I walked back and forth, up and down the hallway of my house. It was raining. I would walk between contractions then pause at the window and roll out the pressure in my hips by moving them in circles while I focused on the raindrops rolling down my front window. It was intense, but manageable.
We had called the midwife - she was on her way. I knew my friend was there taking photos, but I didn't notice her anymore - I would have moments when I knew she was there, but that was it. I don't remember her taking any photos.
I don't remember exactly when I new I was heading into transition, perhaps it was the nausea, or the tears that were moving down my cheeks through each contraction - not due to "pain" more due to the intensity of the experience. I was having a baby. My son was coming.
With my daughter, I was at Montfort. I was 42 weeks along and she was finally making her way into the world. I looked at my doula and said "I'm going to be sick." And from head to toe, within a second, my husband was soaked. "I'm sorry. But HEY?! This must be transition!".
This is birth. This is transition.
Ottawa Doulas Explain Transition:
Jennifer Tuthill of Wholehearted Doula Services in Ottawa explains transition: Transition is the part right before the pushing phase. It can be really intense and is the shortest part of labour. It can feel emotionally and physically intense, women can shake or sometime vomit and there can be an intense feeling of pressure because baby moving into their birthing position. It's a time to be strong (emotionally, mentality and physically) and to focus. Baby will be arriving soon.
Ashley Kyle - Doula shared: I know a client is in transition when strong feelings of self-doubt start creeping in. It's during this time when I will often have a labouring mama looking me right in the eyes and say "I can't do this...!" or "I'm scared!” Transition tests their mettle, and it usually means they are on the cusp of meeting their baby. As a doula, I am always filled with pride watching and helping a woman through transition; the euphoria they feel that comes after is palpable, and well, you can't beat that. Transition is powerful, it's raw, and it's beautiful.
My Experience of Transition
Thank you to Julia for sharing her experience in her own words. Her words are so raw and beautiful.
The thing is, you don't necessarily know that you are in transition. Those who are experienced around you may be sure, but you yourself may question the end is near until after you are over that hump. That was me.
I felt so many things at the same time, more pain than in my previous labour due to my son Avery being posterior, defeat that I once again thought my body was ready to push when I wasn't yet fully dilated, a flood of fear that I wouldn't be able to do it, complete exhaustion from labouring through the night. I recall those emotions being overwhelming and wanting to escape them somehow.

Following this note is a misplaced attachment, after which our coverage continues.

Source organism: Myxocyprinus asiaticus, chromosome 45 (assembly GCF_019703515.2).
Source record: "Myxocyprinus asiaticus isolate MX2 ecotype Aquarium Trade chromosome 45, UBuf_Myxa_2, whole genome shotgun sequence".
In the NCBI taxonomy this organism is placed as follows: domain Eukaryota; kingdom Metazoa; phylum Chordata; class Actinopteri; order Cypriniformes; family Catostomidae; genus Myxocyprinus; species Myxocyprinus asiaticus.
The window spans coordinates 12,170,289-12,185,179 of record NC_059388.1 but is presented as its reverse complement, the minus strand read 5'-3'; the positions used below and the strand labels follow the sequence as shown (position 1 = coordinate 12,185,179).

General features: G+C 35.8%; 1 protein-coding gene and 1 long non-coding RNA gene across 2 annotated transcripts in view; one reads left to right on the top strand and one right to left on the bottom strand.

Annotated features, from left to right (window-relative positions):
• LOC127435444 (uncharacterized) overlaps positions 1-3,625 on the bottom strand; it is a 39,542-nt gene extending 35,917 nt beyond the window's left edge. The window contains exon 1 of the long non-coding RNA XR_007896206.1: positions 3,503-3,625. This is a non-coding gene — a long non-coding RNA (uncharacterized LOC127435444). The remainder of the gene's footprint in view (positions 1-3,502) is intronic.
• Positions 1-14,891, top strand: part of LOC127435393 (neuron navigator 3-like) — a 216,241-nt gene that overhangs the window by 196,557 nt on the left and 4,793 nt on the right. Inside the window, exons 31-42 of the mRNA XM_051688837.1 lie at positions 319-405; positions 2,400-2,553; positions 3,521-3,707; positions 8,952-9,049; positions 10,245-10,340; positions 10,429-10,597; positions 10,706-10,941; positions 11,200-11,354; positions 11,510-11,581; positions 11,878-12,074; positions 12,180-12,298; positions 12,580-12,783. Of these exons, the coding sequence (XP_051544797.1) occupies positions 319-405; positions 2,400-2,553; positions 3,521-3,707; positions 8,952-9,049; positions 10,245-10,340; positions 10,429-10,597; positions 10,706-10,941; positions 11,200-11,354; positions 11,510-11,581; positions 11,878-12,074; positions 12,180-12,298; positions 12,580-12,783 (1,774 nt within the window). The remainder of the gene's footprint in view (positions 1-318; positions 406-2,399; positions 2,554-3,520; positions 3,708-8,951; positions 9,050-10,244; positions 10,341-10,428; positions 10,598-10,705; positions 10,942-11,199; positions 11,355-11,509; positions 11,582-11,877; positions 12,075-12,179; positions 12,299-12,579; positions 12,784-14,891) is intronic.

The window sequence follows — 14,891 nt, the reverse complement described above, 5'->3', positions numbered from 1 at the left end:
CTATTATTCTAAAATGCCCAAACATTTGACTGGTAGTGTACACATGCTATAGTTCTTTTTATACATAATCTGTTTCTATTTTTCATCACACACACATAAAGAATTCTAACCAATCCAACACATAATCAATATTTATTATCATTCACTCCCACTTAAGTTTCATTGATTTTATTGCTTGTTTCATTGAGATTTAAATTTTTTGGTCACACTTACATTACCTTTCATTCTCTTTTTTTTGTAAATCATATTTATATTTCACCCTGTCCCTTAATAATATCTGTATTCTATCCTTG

Yet my team held me together. I literally felt surrounded, in front by my husband Grant, and behind by my doula Amie. I recall at one point someone urging me to just look at Grant, to make eye contact, and it took every ounce of power in me to escape my inner turmoil of fear and inescapable back pain due to my son's position, to look at him in the eyes and let him help me ride it through. In that moment I surrendered. I couldn't believe that the video captured me opening my eyes then. I forever have the joy of witnessing a turning point.
I then eventually felt signs of change, signs of progress, and my mind started to catch up with my body, "ok, it's happening with or without 'me'", this 'me' of course being the mind part of me that doubted the body part, the 'mind' part that even doubted whether the mind itself could handle coming along for the ride. But that mind of mine caught up, and my body likely smiled a little, "yay she believes in me again!"
I know that some might think "why would you want to re-live such a difficult moment of your life" and it's hard to describe how much seeing footage like this can help with birth story processing but the best analogy would be this; my hard memory of that time is like a wrinkled sheet left in the basket too long after being machine dried: kind of jagged, uncomfortable, just doesn't sit well (this is all of course still fairly fresh for my birth story processing), but in watching the clip, it is not only as if the sheet was instead line dried on a breezy sunny summer day (freshens the memory), but then each time I watch and continue to process, it's as if the sheet is then lovingly ironed, creases and folds and wrinkles removed, making it more comfortable and prepared with love. Cheesy I know, and I'm not sure anyone irons their sheets anymore, but it's the idea that the memory isn't altered, it's the same old sheet, just more comfortable.
All this to say that seeing the clips of what was so intense internally, is so healing. Watching it from an outside view seems like a simple version of what happened, simple in such a beautiful manner. It could never carry all that I felt and thought on the inside, rather it offers me a view of how well I was held, that I was ok, and offers me a glimpse of the narrative I was able to convey on the outside. I am able to pair those moments with what I felt on the inside and it slowly and carefully softens the edges of what may have only been difficult memories otherwise. It smoothes it over. I will be forever grateful for Kim's work at my son's birth.